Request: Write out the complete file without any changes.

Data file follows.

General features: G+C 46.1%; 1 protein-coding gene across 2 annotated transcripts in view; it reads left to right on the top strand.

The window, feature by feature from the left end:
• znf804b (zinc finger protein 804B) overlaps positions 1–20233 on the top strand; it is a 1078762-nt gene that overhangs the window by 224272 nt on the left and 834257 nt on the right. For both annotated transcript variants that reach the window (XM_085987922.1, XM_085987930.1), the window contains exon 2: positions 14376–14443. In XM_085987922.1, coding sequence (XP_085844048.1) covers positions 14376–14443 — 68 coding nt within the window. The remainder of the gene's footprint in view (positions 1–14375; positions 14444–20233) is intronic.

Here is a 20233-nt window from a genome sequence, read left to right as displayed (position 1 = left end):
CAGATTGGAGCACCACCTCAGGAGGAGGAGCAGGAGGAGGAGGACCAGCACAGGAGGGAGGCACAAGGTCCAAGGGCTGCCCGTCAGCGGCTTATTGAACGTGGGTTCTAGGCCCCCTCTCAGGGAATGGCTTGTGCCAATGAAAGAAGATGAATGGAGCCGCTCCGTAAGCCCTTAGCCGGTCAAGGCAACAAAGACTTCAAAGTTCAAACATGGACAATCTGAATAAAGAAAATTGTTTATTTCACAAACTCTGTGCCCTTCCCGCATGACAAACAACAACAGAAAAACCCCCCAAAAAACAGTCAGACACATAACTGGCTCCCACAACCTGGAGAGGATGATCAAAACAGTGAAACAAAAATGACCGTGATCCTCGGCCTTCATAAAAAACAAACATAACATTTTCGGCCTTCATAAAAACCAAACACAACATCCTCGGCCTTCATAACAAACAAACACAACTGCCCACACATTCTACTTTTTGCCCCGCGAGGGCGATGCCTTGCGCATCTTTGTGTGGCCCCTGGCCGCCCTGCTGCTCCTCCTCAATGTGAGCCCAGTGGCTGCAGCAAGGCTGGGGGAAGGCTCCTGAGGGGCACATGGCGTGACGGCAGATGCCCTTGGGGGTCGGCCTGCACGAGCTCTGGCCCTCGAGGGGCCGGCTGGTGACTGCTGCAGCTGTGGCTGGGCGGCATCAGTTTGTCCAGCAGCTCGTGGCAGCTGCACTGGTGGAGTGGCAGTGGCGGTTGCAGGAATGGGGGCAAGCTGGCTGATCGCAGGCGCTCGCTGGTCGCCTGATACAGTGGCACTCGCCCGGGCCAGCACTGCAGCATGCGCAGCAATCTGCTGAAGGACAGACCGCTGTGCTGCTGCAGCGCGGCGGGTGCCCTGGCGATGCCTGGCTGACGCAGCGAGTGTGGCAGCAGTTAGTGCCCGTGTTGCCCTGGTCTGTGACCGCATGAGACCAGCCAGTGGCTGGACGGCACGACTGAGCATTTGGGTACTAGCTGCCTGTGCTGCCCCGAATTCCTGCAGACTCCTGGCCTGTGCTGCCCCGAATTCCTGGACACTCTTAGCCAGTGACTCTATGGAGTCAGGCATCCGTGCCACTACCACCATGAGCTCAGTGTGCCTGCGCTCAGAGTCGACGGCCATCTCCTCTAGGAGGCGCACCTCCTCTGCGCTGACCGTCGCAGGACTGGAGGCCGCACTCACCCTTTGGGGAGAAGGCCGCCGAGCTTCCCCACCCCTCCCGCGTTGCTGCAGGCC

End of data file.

General features: G+C 46.1%; 1 protein-coding gene across 2 annotated transcripts in view; it reads left to right on the top strand.

The window, feature by feature from the left end:
• znf804b (zinc finger protein 804B) overlaps positions 1–20233 on the top strand; it is a 1078762-nt gene that overhangs the window by 224272 nt on the left and 834257 nt on the right. For both annotated transcript variants that reach the window (XM_085987922.1, XM_085987930.1), the window contains exon 2: positions 14376–14443. In XM_085987922.1, coding sequence (XP_085844048.1) covers positions 14376–14443 — 68 coding nt within the window. The remainder of the gene's footprint in view (positions 1–14375; positions 14444–20233) is intronic.

Here is a 20233-nt window from a genome sequence, read left to right as displayed (position 1 = left end):
CAGATTGGAGCACCACCTCAGGAGGAGGAGCAGGAGGAGGAGGACCAGCACAGGAGGGAGGCACAAGGTCCAAGGGCTGCCCGTCAGCGGCTTATTGAACGTGGGTTCTAGGCCCCCTCTCAGGGAATGGCTTGTGCCAATGAAAGAAGATGAATGGAGCCGCTCCGTAAGCCCTTAGCCGGTCAAGGCAACAAAGACTTCAAAGTTCAAACATGGACAATCTGAATAAAGAAAATTGTTTATTTCACAAACTCTGTGCCCTTCCCGCATGACAAACAACAACAGAAAAACCCCCCAAAAAACAGTCAGACACATAACTGGCTCCCACAACCTGGAGAGGATGATCAAAACAGTGAAACAAAAATGACCGTGATCCTCGGCCTTCATAAAAAACAAACATAACATTTTCGGCCTTCATAAAAACCAAACACAACATCCTCGGCCTTCATAACAAACAAACACAACTGCCCACACATTCTACTTTTTGCCCCGCGAGGGCGATGCCTTGCGCATCTTTGTGTGGCCCCTGGCCGCCCTGCTGCTCCTCCTCAATGTGAGCCCAGTGGCTGCAGCAAGGCTGGGGGAAGGCTCCTGAGGGGCACATGGCGTGACGGCAGATGCCCTTGGGGGTCGGCCTGCACGAGCTCTGGCCCTCGAGGGGCCGGCTGGTGACTGCTGCAGCTGTGGCTGGGCGGCATCAGTTTGTCCAGCAGCTCGTGGCAGCTGCACTGGTGGAGTGGCAGTGGCGGTTGCAGGAATGGGGGCAAGCTGGCTGATCGCAGGCGCTCGCTGGTCGCCTGATACAGTGGCACTCGCCCGGGCCAGCACTGCAGCATGCGCAGCAATCTGCTGAAGGACAGACCGCTGTGCTGCTGCAGCGCGGCGGGTGCCCTGGCGATGCCTGGCTGACGCAGCGAGTGTGGCAGCAGTTAGTGCCCGTGTTGCCCTGGTCTGTGACCGCATGAGACCAGCCAGTGGCTGGACGGCACGACTGAGCATTTGGGTACTAGCTGCCTGTGCTGCCCCGAATTCCTGCAGACTCCTGGCCTGTGCTGCCCCGAATTCCTGGACACTCTTAGCCAGTGACTCTATGGAGTCAGGCATCCGTGCCACTACCACCATGAGCTCAGTGTGCCTGCGCTCAGAGTCGACGGCCATCTCCTCTAGGAGGCGCACCTCCTCTGCGCTGACCGTCGCAGGACTGGAGGCCGCACTCACCCTTTGGGGAGAAGGCCGCCGAGCTTCCCCACCCCTCCCGCGTTGCTGCAGGCC